This section highlights effective dates for enforcement of the lead standard, directives (instructions for compliance officers), and standard interpretations (official letters of interpretation of the standards) related to lead.
Effective Dates for Enforcement of the Lead Standard
May 7, 1997 - The Court of Appeals lifted its stay on 29 CFR 1910.1025(e)(1), and six years later (May 2003) all employers had to comply with all the requirements of the standard.
June 29, 1981 - The Supreme Court denied the petition and dissolved its 1980 stay, leaving the partial stay 29 CFR 1910.1025(e)(1) imposed by the Court of Appeals on August 15. This meant that all the other provisions of this standard were in effect.
August 15, 1980 - The Court of Appeals issued its decision upholding the standard, lifting the stay except for 29 CFR 1910.1025(e)(1) as it applied to certain industries.
December 8, 1980 - Pending the filing and disposition of industry's petitions for a review, the Supreme Court issued a stay of the same provisions that were issued in March 1979 by the Court of Appeals.
March 1, 1979 - The Court of Appeals stayed a number of the provisions including the requirements of 29 CFR 1910.1025(i) for the consideration of new facilities and renovation of existing facilities, pending a full review.
November 14, 1978 - The standard was promulgated and immediately challenged by both industry and labor. All changes were consolidated in the U.S. Court of Appeals.
In 1993, Congress mandated the Lead in Construction standard to ensure that OSHA's lead regulations would be as protective of construction employees as the Department of Housing and Urban Development (HUD) lead guidelines and the OSHA lead standards for general industry.
In 1993, OSHA issued an interim final rule for lead in construction as a result of the Congressional mandate in Title X of the Housing and Community Development Act of 1992.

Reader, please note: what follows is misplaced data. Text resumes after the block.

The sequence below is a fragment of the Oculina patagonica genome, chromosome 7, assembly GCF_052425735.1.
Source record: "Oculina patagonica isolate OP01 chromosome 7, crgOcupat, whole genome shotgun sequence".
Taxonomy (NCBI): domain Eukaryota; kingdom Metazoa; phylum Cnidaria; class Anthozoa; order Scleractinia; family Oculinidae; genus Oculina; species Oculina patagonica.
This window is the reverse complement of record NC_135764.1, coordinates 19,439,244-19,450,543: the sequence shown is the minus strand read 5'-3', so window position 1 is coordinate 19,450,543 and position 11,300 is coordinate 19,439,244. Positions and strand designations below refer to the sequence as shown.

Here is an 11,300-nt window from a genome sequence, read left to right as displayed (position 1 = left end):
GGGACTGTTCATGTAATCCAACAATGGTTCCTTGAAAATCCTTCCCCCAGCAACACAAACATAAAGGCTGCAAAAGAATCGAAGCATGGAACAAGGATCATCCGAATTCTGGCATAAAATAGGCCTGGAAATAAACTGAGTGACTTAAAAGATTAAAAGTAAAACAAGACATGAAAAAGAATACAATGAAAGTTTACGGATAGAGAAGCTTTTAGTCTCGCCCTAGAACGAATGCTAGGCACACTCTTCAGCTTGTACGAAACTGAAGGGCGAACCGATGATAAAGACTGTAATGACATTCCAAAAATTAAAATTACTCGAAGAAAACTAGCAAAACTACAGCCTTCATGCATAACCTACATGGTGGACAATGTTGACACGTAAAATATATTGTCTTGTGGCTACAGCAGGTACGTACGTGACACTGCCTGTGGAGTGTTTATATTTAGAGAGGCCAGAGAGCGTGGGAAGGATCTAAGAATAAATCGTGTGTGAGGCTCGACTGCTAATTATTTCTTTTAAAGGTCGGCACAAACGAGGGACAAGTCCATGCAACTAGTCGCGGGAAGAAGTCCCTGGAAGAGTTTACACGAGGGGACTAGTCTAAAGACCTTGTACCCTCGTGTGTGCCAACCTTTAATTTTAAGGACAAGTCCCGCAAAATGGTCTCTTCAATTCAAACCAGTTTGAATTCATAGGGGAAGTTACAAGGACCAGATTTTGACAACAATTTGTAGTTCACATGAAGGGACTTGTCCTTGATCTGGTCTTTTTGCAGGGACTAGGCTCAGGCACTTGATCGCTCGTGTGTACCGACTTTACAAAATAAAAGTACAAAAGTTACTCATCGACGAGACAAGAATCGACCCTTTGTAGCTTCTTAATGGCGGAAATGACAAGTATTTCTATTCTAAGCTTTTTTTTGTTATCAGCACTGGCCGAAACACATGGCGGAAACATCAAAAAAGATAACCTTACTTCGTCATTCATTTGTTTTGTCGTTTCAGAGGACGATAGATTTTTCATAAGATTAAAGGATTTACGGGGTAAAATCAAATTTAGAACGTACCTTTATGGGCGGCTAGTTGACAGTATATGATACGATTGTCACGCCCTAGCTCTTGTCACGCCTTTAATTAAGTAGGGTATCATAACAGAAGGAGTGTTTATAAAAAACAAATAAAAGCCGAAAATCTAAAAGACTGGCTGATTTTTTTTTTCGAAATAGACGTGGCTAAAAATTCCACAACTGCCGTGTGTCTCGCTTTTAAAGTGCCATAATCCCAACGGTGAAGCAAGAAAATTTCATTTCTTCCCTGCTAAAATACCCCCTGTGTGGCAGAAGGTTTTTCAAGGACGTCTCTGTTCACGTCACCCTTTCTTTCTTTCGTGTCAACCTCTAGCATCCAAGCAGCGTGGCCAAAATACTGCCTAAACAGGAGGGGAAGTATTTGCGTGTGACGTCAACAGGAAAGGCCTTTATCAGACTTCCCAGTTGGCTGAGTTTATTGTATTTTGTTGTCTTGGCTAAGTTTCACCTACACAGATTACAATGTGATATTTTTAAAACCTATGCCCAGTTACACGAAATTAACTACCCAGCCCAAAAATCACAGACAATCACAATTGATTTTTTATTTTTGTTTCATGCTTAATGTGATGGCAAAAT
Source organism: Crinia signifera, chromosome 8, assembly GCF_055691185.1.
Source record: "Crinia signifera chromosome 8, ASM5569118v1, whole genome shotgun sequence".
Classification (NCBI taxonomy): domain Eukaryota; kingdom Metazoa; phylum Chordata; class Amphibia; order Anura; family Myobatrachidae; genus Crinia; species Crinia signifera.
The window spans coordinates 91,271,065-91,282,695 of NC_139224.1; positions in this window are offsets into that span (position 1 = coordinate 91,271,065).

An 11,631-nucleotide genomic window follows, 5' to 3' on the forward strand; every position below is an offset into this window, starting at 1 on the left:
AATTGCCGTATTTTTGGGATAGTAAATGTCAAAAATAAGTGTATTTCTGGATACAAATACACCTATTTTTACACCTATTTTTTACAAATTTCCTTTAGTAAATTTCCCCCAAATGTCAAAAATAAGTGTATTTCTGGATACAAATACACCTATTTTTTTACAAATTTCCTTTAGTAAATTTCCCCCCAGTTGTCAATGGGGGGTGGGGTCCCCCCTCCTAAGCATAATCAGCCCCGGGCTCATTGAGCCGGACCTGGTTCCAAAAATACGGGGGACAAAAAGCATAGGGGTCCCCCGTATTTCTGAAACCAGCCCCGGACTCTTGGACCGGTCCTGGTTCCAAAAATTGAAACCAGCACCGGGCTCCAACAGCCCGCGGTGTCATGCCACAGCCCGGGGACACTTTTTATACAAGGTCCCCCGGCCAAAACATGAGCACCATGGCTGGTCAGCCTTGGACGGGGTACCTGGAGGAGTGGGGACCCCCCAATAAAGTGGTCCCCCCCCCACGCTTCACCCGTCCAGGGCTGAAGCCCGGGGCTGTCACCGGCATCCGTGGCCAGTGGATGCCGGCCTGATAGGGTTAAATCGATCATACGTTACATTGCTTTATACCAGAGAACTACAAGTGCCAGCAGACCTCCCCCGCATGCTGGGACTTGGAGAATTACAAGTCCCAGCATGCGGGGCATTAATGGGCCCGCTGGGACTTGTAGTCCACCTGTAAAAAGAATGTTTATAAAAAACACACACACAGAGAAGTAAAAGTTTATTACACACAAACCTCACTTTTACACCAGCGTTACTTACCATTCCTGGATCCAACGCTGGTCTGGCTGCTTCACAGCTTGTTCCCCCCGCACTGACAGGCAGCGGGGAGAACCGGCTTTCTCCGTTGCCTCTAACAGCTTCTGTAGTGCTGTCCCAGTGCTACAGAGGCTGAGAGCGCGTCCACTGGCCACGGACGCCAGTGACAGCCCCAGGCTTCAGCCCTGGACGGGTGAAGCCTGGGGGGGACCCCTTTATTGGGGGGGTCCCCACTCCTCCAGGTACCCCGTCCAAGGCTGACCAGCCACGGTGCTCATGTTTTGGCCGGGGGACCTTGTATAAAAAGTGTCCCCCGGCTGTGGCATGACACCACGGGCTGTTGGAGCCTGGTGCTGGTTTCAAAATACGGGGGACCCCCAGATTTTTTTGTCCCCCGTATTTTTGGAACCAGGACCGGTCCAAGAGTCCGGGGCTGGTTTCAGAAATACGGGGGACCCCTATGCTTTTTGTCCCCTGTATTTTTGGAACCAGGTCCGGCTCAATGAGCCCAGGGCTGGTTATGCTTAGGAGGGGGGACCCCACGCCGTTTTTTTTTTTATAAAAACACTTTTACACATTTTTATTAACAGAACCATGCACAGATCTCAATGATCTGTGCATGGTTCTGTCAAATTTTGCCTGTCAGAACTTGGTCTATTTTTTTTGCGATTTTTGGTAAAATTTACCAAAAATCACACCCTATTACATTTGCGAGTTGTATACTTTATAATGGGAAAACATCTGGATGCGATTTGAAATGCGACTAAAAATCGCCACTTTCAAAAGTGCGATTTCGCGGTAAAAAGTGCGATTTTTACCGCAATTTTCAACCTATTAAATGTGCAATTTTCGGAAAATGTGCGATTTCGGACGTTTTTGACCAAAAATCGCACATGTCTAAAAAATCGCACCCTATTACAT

All other documents, that are not PDF materials or formatted for the web, are available as Microsoft Office® formats and videos and are noted accordingly. If additional assistance is needed with reading, reviewing or accessing these documents or any figures and illustrations, please also contact OSHA's Directorate of Technical Support and Emergency Management at (202) 693-2300.
**eBooks - EPUB is the most common format for e-Books. If you use a Sony Reader, a Nook, or an iPad you can download the EPUB file format. If you use a Kindle, you can download the MOBI file format.
U.S. Department of Labor | Occupational Safety & Health Administration | 200 Constitution Ave., NW, Washington, DC 20210 Telephone: 800-321-OSHA (6742) | TTY www.OSHA.gov
Thank You for Visiting Our Website
You are exiting the Department of Labor's Web server.
The Department of Labor does not endorse, takes no responsibility for, and exercises no control over the linked organization or its views, or contents, nor does it vouch for the accuracy or accessibility of the information contained on the destination server. The Department of Labor also cannot authorize the use of copyrighted materials contained in linked Web sites. Users must request such authorization from the sponsor of the linked Web site. Thank you for visiting our site. Please click the button below to continue.